Salesforce has many features that might compete with partner products. In those cases, you should understand where their solution ends and where yours begins. Communicate you know they are going to lead with their product, but when the customer needs X, Y, Z specifically, then that’s where you are going to add value. Pitch it as Plan B. 

What tech tools do you use in your job?

We live in Salesforce. Aside from that, at Vonage, when I was trying to market to all AEs, we used a tool called Chronologic. It will put calendar invites on your audiences’ calendar and includes a message highlighting what we will discuss on the call. Sometimes people are annoyed, but lots of the time they take the call.

Every partner can log in to the Salesforce partner portal. This page is an information trove. Although it’s not really a collaboration tool, we are pushing Slack for all things collaboration.

Most partners have a listing on the AppExchange, there’s also a ton of information available to partner regarding how the audience is engaging with the listing. 

Do you have advice for making the most out of being in the AppExchange?

There are definitely tricks and tips. At Vonage, we had really great reviews, over 700 5 star reviews. We launched customer campaigns to ensure reviews were left, and having that many really helps with visibility and credibility.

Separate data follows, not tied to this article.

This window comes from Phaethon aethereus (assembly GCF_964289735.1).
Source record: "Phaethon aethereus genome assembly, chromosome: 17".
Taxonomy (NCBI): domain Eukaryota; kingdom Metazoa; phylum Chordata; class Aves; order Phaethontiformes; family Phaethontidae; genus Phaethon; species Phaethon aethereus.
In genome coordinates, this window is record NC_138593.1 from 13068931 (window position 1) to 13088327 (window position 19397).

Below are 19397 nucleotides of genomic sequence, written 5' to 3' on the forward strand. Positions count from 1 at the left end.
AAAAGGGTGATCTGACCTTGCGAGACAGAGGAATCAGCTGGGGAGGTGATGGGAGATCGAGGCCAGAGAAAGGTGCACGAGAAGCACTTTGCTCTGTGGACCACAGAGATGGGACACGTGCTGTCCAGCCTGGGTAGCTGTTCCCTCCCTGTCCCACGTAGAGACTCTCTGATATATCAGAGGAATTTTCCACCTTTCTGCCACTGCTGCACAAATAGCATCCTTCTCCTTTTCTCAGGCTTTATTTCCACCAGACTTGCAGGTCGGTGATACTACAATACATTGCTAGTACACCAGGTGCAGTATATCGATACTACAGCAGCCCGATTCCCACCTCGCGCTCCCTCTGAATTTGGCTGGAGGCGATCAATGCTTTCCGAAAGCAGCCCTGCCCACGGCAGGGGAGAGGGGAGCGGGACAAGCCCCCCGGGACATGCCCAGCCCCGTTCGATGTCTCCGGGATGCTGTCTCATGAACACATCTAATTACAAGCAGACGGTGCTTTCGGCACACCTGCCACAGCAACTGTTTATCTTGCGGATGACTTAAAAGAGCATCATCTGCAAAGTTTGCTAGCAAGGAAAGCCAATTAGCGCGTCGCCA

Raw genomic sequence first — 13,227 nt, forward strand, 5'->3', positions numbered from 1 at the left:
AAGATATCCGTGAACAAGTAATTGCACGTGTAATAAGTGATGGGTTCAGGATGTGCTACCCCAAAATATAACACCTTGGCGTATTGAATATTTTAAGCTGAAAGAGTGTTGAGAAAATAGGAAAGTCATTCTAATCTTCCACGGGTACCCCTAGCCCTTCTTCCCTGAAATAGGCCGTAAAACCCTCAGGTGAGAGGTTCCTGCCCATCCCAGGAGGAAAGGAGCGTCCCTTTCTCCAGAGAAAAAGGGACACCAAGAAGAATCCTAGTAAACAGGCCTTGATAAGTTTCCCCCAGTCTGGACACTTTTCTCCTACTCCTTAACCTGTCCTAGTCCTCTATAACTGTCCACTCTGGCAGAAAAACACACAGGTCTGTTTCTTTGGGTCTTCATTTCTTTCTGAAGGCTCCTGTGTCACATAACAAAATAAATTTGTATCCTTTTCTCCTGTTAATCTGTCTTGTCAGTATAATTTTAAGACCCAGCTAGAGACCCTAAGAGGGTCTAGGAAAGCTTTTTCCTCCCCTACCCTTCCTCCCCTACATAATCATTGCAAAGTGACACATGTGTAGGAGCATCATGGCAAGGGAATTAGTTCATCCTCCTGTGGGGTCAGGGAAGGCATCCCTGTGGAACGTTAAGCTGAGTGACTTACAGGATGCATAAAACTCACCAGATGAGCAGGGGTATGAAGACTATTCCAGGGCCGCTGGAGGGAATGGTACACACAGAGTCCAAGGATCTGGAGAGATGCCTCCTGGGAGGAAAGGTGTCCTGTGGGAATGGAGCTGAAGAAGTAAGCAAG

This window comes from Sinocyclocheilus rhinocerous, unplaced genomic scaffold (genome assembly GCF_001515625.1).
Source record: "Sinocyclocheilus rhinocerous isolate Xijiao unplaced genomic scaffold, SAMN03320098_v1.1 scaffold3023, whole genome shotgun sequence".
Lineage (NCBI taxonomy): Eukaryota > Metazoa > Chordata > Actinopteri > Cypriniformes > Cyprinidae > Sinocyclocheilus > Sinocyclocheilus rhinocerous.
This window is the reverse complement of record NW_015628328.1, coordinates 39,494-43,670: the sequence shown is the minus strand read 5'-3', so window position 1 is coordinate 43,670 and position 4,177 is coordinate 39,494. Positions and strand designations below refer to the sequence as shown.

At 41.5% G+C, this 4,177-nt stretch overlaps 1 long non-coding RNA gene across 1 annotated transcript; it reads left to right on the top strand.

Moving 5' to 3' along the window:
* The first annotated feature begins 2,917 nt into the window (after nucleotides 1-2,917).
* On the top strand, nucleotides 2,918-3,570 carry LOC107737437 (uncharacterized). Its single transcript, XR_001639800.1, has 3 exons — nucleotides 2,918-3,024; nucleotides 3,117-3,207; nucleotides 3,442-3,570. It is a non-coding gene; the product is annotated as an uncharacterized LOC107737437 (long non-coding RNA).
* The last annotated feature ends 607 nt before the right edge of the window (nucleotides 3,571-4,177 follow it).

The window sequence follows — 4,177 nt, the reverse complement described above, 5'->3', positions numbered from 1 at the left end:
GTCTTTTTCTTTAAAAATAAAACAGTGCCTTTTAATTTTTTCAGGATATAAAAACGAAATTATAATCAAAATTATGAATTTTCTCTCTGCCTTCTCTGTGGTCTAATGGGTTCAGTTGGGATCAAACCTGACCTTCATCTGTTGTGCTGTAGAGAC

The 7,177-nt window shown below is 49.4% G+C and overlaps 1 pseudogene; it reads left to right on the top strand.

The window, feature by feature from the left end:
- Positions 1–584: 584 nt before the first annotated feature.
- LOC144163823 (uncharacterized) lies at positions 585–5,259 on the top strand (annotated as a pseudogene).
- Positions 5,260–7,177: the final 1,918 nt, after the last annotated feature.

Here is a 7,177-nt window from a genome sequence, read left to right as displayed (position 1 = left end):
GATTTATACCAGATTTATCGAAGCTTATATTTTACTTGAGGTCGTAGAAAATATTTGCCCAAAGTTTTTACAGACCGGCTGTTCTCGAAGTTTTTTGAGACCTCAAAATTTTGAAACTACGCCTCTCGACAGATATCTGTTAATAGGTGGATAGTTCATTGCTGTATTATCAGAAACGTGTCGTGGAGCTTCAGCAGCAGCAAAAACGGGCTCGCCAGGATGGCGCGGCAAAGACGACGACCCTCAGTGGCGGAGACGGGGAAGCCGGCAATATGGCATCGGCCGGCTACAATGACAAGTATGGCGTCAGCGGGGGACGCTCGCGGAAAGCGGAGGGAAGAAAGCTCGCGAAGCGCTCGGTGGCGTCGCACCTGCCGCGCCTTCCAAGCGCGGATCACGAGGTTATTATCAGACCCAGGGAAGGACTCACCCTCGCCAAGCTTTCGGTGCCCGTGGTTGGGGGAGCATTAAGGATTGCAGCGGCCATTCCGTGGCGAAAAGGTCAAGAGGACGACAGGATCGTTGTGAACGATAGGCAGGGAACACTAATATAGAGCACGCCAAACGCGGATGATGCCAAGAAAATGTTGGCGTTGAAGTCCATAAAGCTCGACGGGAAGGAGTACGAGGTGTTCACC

Another tip is to ensure that the listing is up to date and all the links are valid. When NewVoiceMedia transitioned to becoming Vonage, for example, a lot of the links were not valid anymore. Make sure you are checking that your listing or content isn’t stale.

Use the analytics to see what type of content people are consuming most. If it is a video, then maybe you can add more videos. And you want to make sure there is a CTA in the video that prompts them to take action.   

Any other advice for partnership managers?

If your focus is one partner, it is very much just making sure you are staying on top of that relationship. I have seen partners who have a strategic partnership but they do not put in the work on their end to make the relationship work. You should always make sure your relationships are not one sided if you want to see results for yourself.